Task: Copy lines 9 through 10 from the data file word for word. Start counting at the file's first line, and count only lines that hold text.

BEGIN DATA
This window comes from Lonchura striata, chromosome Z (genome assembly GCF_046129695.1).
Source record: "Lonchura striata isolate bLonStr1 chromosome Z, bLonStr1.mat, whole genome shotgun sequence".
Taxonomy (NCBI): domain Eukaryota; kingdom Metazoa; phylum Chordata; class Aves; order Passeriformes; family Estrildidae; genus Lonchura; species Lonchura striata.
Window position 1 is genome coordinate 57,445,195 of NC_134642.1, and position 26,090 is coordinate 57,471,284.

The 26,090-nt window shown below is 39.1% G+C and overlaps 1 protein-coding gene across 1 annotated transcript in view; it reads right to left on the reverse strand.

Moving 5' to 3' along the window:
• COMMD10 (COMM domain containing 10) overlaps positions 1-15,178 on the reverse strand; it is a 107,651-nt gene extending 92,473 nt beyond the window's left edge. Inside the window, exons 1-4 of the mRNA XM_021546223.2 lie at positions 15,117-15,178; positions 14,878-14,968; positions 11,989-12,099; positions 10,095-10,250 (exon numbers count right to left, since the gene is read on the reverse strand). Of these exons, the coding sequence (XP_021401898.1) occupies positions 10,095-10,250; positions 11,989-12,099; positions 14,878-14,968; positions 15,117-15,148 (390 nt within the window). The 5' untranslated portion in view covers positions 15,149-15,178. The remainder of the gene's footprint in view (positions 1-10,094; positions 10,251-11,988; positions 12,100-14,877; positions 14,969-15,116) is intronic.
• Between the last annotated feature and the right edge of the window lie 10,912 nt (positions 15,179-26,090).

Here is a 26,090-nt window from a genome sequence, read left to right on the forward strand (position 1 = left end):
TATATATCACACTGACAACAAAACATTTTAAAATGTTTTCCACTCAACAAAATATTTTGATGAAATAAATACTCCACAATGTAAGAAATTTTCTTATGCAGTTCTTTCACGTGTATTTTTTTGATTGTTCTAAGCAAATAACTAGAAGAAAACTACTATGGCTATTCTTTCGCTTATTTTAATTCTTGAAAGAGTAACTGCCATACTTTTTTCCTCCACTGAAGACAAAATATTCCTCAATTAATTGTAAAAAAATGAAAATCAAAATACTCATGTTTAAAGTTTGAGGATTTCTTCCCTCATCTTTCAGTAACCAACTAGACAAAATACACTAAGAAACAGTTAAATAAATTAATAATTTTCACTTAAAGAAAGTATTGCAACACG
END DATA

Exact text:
Here is a 26,090-nt window from a genome sequence, read left to right on the forward strand (position 1 = left end):
TATATATCACACTGACAACAAAACATTTTAAAATGTTTTCCACTCAACAAAATATTTTGATGAAATAAATACTCCACAATGTAAGAAATTTTCTTATGCAGTTCTTTCACGTGTATTTTTTTGATTGTTCTAAGCAAATAACTAGAAGAAAACTACTATGGCTATTCTTTCGCTTATTTTAATTCTTGAAAGAGTAACTGCCATACTTTTTTCCTCCACTGAAGACAAAATATTCCTCAATTAATTGTAAAAAAATGAAAATCAAAATACTCATGTTTAAAGTTTGAGGATTTCTTCCCTCATCTTTCAGTAACCAACTAGACAAAATACACTAAGAAACAGTTAAATAAATTAATAATTTTCACTTAAAGAAAGTATTGCAACACG